Stornoway – Tales From Terra Firma (4AD)
April 7, 2013 by Alex Zinovieff
The adage says that the second album is the hardest. In these mercenary times it is almost a given that a band has a strong first album, and so the second has to negotiate the precarious position of the crest of the wave. As a huge fan of Stornoway’s first album, Beachcombers Windowsill I was anxious that the band would not rest on their laurels, nor lose what made their music romantic.
I am extremely skeptical of bands and musicians that think to progress or move up you need to make songs more complicated. To add some obscure chords, an unlikely instrument or a challenging time signature is not a sign of accomplished songwriting – more a scramble to mask bad songs. When I first listened to Knock Me On The Head, the debut single from Tales From Terra Firma, I felt a little blood pulse through that skeptical part of my brain.
The album begins with You Take Me As I Am, less a statement of intent and more a bridge between this rockier feeling album and the first. It is folky and upbeat, at times raucous – and hit heights of cacophony.
Farewell Appalachia follows, and constitutes a triumph of experimentation. You can hear perfectly timed scrunched crisp-packets, ripping paper, hammered-dulcimer and chimes. At no point does it feel overdone or novelty. It has a soaring chorus of lofty vocals and close harmonies – classic Stornoway.
I think that the Oxford band will wait until sunnier days until they release the next single and it could well be The Bigger Picture. It is a song that will make you dance, smile and long for the summer – an instant hit.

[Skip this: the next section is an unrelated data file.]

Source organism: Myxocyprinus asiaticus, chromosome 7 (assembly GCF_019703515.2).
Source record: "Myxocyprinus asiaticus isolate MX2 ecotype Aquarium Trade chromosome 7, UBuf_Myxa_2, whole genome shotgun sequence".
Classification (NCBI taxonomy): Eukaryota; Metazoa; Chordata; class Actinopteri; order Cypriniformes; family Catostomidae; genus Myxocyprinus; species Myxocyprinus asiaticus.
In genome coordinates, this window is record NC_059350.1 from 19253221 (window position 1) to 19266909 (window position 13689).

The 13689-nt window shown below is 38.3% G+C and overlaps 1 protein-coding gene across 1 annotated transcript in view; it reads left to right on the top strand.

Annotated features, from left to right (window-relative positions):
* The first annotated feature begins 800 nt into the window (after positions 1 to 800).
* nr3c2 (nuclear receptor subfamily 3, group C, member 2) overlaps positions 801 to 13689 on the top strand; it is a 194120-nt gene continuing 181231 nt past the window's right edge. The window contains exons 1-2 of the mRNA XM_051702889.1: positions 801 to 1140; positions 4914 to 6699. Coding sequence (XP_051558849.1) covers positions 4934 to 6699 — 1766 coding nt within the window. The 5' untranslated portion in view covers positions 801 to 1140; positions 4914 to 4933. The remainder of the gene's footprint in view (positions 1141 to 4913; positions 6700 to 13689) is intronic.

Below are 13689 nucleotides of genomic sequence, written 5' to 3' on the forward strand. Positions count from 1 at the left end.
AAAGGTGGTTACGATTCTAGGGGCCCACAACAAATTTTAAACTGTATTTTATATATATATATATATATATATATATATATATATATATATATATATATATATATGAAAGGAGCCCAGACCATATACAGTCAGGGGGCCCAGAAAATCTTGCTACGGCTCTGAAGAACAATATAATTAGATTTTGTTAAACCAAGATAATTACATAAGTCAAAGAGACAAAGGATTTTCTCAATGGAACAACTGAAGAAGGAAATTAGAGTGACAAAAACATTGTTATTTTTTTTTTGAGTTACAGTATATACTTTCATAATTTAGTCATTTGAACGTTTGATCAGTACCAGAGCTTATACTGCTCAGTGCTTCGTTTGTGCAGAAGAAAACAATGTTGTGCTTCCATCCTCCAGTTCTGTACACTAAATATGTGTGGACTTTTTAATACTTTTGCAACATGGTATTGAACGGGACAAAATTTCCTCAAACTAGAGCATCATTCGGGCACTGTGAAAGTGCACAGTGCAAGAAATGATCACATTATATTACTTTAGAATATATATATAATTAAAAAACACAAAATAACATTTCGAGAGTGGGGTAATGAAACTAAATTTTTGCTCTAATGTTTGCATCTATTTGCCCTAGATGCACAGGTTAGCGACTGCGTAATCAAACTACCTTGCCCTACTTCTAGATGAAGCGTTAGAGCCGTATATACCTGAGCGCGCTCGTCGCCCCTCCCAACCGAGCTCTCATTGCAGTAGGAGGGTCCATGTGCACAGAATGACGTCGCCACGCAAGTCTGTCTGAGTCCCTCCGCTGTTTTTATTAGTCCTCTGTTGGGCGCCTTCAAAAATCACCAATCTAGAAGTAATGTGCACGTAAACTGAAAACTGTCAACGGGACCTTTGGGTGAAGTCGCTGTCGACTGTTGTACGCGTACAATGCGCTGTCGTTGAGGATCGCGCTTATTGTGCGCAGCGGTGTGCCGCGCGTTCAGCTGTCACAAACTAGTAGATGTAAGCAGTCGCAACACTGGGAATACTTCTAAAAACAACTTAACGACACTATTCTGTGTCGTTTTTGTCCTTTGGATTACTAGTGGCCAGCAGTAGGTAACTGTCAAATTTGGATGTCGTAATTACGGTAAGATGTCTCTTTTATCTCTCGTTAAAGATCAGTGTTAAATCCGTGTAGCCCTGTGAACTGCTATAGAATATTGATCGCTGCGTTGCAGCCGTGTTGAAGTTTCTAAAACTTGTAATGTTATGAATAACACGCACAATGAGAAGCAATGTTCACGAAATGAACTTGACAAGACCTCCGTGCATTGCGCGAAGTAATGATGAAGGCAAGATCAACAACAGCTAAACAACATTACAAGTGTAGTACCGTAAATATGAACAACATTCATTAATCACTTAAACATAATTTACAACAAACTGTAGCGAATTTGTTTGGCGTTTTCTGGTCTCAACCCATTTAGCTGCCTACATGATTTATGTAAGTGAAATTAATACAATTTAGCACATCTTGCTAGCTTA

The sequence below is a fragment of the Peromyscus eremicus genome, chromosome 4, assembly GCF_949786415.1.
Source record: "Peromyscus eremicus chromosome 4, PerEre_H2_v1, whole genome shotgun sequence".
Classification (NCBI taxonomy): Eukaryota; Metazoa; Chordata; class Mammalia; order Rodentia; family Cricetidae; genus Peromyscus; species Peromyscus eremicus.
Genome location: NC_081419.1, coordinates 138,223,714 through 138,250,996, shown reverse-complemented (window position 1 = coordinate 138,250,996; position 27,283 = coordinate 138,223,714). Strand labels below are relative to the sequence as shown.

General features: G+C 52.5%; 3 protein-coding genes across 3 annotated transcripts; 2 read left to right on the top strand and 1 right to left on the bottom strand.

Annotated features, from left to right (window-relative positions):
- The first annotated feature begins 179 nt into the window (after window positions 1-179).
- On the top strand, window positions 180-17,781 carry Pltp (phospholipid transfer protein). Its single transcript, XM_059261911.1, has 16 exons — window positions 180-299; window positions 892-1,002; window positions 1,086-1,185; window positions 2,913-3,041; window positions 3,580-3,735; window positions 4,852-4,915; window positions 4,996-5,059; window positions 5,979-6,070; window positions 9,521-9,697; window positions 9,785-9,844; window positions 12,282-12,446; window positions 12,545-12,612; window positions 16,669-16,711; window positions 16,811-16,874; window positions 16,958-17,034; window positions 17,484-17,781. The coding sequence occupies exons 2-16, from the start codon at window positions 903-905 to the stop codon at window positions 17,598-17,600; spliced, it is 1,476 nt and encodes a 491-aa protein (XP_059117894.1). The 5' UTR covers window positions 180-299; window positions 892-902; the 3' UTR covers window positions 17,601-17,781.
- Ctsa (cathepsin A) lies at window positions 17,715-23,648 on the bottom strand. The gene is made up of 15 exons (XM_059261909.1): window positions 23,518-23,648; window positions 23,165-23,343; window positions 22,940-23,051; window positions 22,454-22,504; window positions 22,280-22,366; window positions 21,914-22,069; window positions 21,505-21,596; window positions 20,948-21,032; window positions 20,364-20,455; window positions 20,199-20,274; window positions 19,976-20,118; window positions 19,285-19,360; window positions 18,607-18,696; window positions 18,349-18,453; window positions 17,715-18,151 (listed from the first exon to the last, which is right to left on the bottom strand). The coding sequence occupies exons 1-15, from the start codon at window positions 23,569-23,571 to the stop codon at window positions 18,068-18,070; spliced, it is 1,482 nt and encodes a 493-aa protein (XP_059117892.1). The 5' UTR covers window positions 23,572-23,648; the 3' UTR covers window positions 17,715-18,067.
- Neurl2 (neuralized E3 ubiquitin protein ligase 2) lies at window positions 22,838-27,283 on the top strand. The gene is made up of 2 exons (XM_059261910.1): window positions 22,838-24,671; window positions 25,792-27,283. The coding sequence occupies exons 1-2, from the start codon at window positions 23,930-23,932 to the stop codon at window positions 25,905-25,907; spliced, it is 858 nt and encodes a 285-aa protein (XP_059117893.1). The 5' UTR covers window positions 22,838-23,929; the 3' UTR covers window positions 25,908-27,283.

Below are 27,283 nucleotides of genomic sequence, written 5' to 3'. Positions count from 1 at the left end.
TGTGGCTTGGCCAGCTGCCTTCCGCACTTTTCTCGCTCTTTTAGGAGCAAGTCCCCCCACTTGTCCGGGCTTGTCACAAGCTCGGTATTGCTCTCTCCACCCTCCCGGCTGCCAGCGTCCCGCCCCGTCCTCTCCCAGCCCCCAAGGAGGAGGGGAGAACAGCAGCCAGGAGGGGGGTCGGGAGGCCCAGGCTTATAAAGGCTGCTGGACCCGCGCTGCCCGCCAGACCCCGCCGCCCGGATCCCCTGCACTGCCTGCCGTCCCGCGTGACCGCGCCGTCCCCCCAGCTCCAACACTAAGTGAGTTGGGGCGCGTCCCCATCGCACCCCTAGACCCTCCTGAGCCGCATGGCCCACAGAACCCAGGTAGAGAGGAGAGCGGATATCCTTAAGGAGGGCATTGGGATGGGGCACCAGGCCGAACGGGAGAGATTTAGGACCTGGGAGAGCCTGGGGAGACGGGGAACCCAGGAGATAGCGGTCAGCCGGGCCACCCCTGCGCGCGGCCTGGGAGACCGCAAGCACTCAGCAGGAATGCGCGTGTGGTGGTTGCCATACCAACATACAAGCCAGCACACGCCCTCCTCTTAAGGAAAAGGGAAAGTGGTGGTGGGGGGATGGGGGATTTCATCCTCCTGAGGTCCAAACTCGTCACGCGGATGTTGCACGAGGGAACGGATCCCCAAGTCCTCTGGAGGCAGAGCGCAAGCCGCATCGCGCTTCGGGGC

Hook, Line, Sinker is one of the weaker songs on the album, but represents how the band is less tamed now. There is an apparent willingness to allow their songs to stray beyond the confines of indie-folk and into the realms of rock music.
There is an innocence about Stornoway. They are a band seemingly untouched by impurity of the “industry”. This is one of the reasons they turned down major labels, preferring that their valuable signature be given to 4AD – somewhere they would be freer to write and record the way they wanted to. The outcome is an album recorded largely in a sitting room. It does feel like something created out of comfort and freedom.
We are then given a nugget of wit, humor and lyrical charm. The Great Procrastinator always makes me think of the end-credits of a film spilling down the screen on top of the golden image of a lumberjack lazily walking into the distance.
This album made me smile a lot. The songs do contain obscure chords, a few challenging rhythms and some extremely unlikely instruments. These are simply adornments on songs of real depth and mastery.